The important thing a new Linux user should understand is that both operating systems also have different ways of doing things in form of one or another. One of the crucial factor is that Linux doesn’t only come with one graphical interface, users are able to choose what they prefer, from a desktop layout that matches to adapt Windows users, Mac users, or a completely new desktop environment with different layout. One might came with features the others don’t, such as multiple GPU switching, workspace overview, or even certain system settings. This level of customization is however, still bound to the developer’s view of how is the correct way to interact with the desktop. It means that a more advanced user might needs something else if customization is their main thing when they considered moving to Linux-based desktop. Those more advanced users would usually ends up using a tiling window manager, a standalone software than only handles how windows and apps shown on the display. This software are mostly barebones software that needs further configuration to make it even usable. Some even need to compile their own version of the code the software they want to run such as Suckless’ DWM tiling window manager. This level of configurability has brought many fans across the globes, showing off what they can do with their configuration. Linux desktop is a very configurable operating system from how they work and also how they look. Linux can be bent to whatever the user’s heart content, adjusting to their preferrable workflow, while also expressing their creativity.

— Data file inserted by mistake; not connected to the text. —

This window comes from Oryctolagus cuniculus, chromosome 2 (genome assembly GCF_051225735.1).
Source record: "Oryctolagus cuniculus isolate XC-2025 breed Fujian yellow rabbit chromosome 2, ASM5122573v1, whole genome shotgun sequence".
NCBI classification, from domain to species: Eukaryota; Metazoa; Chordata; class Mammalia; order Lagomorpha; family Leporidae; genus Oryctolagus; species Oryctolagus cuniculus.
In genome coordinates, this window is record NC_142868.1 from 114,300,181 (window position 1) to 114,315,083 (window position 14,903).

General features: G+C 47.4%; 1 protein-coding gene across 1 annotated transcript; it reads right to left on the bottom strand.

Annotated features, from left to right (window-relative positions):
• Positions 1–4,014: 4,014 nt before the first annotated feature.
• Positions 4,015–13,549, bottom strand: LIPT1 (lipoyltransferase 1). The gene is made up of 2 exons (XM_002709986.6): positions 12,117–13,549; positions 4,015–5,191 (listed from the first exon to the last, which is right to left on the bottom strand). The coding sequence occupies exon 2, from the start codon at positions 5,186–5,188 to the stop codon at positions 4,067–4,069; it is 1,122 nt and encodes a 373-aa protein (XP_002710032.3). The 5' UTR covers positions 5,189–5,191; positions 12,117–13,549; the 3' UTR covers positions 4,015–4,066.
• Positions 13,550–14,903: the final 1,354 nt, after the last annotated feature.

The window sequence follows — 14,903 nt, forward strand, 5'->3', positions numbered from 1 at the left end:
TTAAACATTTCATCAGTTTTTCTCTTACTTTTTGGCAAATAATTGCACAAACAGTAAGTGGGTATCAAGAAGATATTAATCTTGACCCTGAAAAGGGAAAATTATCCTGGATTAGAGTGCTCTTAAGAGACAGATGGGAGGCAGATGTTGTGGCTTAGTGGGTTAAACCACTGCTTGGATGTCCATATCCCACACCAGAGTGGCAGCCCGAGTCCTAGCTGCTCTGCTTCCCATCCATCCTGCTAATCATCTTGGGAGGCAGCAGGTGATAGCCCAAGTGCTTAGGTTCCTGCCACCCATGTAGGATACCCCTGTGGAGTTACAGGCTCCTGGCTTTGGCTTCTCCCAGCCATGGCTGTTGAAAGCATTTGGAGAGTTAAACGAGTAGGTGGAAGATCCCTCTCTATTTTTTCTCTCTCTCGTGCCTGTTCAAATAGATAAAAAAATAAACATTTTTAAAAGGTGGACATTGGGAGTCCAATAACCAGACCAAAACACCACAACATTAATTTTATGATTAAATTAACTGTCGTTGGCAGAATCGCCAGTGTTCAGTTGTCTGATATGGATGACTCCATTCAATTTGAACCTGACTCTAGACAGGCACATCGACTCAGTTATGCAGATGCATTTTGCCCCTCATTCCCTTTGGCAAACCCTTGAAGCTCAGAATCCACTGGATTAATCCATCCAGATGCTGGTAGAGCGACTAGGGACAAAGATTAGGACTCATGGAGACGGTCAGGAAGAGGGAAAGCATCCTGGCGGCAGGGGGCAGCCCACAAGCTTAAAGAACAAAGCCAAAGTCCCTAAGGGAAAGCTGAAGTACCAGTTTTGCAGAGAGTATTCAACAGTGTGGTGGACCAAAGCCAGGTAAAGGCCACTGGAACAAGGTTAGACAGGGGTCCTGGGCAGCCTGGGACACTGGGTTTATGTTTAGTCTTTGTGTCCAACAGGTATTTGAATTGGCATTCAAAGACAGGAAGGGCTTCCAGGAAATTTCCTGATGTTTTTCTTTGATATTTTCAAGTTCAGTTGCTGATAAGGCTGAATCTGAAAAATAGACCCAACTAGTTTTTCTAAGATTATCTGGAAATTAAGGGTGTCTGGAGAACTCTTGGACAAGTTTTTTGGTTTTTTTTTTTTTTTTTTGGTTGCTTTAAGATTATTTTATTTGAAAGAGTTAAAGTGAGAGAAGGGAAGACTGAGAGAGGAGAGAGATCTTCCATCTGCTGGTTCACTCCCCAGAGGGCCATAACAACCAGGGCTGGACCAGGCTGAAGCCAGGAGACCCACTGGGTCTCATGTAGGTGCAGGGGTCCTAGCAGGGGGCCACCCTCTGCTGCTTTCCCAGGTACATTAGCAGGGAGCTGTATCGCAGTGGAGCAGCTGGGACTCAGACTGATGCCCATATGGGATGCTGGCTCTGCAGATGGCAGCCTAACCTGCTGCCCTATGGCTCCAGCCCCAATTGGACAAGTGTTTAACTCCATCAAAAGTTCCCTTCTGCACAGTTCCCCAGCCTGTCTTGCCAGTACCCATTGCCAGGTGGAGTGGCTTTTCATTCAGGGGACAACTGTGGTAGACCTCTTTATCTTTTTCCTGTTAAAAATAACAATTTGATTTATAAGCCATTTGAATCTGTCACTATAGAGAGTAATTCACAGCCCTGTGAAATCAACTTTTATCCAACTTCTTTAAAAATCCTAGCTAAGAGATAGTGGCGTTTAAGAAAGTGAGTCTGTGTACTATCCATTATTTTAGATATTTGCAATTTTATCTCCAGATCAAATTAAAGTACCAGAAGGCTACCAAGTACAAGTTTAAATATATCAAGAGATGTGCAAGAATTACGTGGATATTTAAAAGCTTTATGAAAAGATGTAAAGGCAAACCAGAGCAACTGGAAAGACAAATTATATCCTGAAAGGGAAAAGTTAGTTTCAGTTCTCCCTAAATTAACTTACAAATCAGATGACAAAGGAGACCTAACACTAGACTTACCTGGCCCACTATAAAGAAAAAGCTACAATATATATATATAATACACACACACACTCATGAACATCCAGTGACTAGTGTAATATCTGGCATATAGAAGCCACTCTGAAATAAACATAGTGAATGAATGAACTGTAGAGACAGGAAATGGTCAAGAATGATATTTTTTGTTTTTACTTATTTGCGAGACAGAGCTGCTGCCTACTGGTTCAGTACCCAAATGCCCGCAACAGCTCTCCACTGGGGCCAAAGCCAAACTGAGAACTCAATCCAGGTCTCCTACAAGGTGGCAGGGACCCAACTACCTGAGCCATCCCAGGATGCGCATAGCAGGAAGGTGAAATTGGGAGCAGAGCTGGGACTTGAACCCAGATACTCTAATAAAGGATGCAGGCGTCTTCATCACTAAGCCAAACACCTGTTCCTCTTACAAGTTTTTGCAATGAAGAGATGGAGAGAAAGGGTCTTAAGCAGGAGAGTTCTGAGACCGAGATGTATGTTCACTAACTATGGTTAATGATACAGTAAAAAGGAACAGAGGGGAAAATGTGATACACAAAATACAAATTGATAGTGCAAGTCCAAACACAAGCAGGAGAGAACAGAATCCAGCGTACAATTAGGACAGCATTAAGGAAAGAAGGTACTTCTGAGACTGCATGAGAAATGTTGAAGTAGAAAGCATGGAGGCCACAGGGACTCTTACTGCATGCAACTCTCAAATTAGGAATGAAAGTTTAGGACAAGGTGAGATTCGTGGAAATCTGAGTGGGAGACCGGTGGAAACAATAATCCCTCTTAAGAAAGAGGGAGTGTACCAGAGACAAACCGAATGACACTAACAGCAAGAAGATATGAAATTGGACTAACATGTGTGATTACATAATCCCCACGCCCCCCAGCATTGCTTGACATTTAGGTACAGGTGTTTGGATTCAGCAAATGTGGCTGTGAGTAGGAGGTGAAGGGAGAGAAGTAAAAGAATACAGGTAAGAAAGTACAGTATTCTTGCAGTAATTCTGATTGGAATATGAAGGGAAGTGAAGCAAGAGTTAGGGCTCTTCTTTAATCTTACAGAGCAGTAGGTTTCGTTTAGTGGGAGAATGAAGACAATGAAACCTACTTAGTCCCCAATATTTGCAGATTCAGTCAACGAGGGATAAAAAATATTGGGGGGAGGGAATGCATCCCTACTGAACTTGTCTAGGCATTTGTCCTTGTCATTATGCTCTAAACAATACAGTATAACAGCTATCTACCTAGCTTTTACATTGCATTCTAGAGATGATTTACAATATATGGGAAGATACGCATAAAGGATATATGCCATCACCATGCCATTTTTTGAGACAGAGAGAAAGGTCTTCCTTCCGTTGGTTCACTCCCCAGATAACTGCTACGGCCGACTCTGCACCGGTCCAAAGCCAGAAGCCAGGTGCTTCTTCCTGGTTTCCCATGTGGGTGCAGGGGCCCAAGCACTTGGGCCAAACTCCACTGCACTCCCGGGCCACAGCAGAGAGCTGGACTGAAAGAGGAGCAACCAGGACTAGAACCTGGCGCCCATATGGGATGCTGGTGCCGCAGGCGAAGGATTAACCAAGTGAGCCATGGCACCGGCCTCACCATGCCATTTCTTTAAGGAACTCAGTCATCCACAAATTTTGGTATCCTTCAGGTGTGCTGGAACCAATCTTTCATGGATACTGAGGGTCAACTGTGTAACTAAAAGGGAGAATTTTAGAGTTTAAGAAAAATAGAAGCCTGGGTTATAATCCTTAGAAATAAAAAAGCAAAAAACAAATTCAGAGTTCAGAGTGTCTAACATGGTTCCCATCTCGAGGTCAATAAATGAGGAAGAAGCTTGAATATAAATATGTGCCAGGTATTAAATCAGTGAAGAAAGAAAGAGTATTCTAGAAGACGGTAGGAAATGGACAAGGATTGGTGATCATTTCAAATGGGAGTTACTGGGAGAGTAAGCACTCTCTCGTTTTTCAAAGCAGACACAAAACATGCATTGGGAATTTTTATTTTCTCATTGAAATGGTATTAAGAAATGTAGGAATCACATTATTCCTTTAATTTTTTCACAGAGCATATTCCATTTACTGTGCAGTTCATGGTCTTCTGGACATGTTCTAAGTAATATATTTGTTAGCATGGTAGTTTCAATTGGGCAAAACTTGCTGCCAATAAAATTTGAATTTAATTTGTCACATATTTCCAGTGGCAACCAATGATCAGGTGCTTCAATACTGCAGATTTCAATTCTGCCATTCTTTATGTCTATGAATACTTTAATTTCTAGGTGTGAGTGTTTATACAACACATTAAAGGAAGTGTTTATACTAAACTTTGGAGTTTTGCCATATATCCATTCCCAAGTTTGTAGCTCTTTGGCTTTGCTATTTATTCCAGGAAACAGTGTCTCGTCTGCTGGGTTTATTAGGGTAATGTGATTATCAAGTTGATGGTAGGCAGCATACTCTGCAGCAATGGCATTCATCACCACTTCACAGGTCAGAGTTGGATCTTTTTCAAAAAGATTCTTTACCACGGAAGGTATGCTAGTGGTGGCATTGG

Not only Linux can be a capable desktop OS replacement, Linux basically became the backbone of our internet contents and connections. Every company in the world right now, relies on Linux as their server operating system for their service. Being very minimal and configurable, Linux creates less performance abstraction layer resulting in a overall less performance overhead and potential system failure. This would bring profit to companies since every downtime of the service would add up to the cost of the maintenance of those servers. By bringing stable Linux servers to their datacenters, some hosting companies could reach 99% Service Level Agreement (SLA) which greatly responsible for the majority of new customer’s first impression of the service and in the long run.